The fight for England's rivers: Canoeists call for greater access

By David Bailey
BBC News

  • Published
Image caption,
The vast majority of rivers in England and Wales have no public right of navigation

From punting on the Avon, to the Oxbridge boat race, England's waterways evoke images of a bygone time spent simply messing about in boats. So why are canoeists and anglers almost coming to blows over access?

You might think that all was well on the quiet backwaters of England's waterways.

Think again.

According to some, it is a battleground out there amongst the scenery and wildlife - and one that shows no sign of abating.

The argument is between canoeists, who want to paddle anywhere they like, and landowners and anglers, who say they cannot. Canoeists want "permission to paddle" in the same way ramblers have a "right to roam".

"It's like canoeing in Baghdad," one canoeist tells the BBC. "You're never sure what's round the next corner."

Although perhaps guilty of hyperbole, the man - who does not want to be identified - was speaking about the intimidation he felt approaching disgruntled anglers on a stretch of the Hampshire Avon.

And it seems the taunts and shouts he experienced echo around a number of the country's inland waterways.

Media caption,

David Bailey discovers the "battleground" of the waterways

In England and Wales less than 4% of the 41,000 miles (68,000km) of rivers have public access. That figure drops to 2% if smaller watercourses less than 3m (10ft) wide are taken into account.

It means the UK's 1.2 million canoeists - according to recent British Canoe Union (BCU) figures - have about 2,800 miles (4,500km) of water to explore once canals and other watercourses are taken into account.

But the vast majority of rivers are inaccessible to the public.

The person who owns the riverbank - the riparian owner - also owns the river bed. Canoeists argue no-one owns the water flowing over the river bed on which they wish to paddle.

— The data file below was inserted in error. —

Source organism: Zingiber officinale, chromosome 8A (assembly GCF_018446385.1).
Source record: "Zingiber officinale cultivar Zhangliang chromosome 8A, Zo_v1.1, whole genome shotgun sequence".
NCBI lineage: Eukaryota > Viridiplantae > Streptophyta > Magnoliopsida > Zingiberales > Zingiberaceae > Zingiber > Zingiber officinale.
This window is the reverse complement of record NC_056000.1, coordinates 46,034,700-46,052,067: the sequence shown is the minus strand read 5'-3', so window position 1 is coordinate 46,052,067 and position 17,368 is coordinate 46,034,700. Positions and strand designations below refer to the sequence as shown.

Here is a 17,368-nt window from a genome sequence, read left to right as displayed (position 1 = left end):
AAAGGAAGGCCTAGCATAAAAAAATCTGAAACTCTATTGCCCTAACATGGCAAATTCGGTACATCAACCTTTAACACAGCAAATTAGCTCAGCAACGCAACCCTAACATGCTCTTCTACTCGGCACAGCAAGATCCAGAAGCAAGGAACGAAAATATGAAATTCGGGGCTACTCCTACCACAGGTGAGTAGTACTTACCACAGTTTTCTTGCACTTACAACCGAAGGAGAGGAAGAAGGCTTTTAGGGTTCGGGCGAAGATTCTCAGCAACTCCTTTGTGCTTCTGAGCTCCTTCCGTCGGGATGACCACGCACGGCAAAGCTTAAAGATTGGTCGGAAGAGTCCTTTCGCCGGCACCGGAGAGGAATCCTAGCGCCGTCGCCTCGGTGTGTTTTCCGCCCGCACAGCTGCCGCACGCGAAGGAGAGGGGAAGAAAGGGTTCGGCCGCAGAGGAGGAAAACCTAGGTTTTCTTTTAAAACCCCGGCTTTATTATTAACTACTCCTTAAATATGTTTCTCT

Some also argue that a public right of navigation dating back to medieval times still exists.

The Reverend Dr Douglas Caffyn has published a thesis on the subject. He claims the legal position is clear for non-tidal rivers, which have no regulatory authority.

"There was a public right of navigation on all rivers between 1189 and at least 1600, and that right has not been lost. It means there is a right on all usable rivers now," he says.

Image caption,
Anglers say there is no public right of navigation on non-tidal rivers

Dr Caffyn believes the right was confirmed in law with the Magna Carta in 1215 and reinforced in the 1472 Act for Wears and Fishgarths. Others disagree, with one QC telling the BBC this was a "misunderstanding".

"It would make a major difference to the opportunities for recreation for people if the law was the same in England as it is in Scotland [where canoeists have access]," Dr Caffyn adds.

Paddlers and riparian owners have been encouraged by the government to come up with voluntary access agreements. Canoeists say they should not have to negotiate for something they already "have a right to", and that voluntary agreements simply do not work.

Many landowners, they say, do not sign up to them, identifying the owner can be difficult, and rights for a stretch of river are often held by a number of different people - making it impractical to negotiate an agreement.

Such voluntary access agreements are rare. About 500 miles (800km) of restrictive access have been added over the past 40 years.

Canoeists say they have had stones thrown at them, been sworn at and physically stopped by anglers as they have attempted to paddle on contested waterways.

The BBC was told of barbed wire being strung across a river in Cumbria and canoeists elsewhere reporting car tyres being slashed, they suspect, by angry landowners.

Paddle 'attack'

Matthew Greene, from Bristol, says he had an argument while paddling on the Hampshire Avon.

"The landowner threatened that if I didn't stop he was going to jump in to the river and turn me out of the boat. I just kept paddling," he says.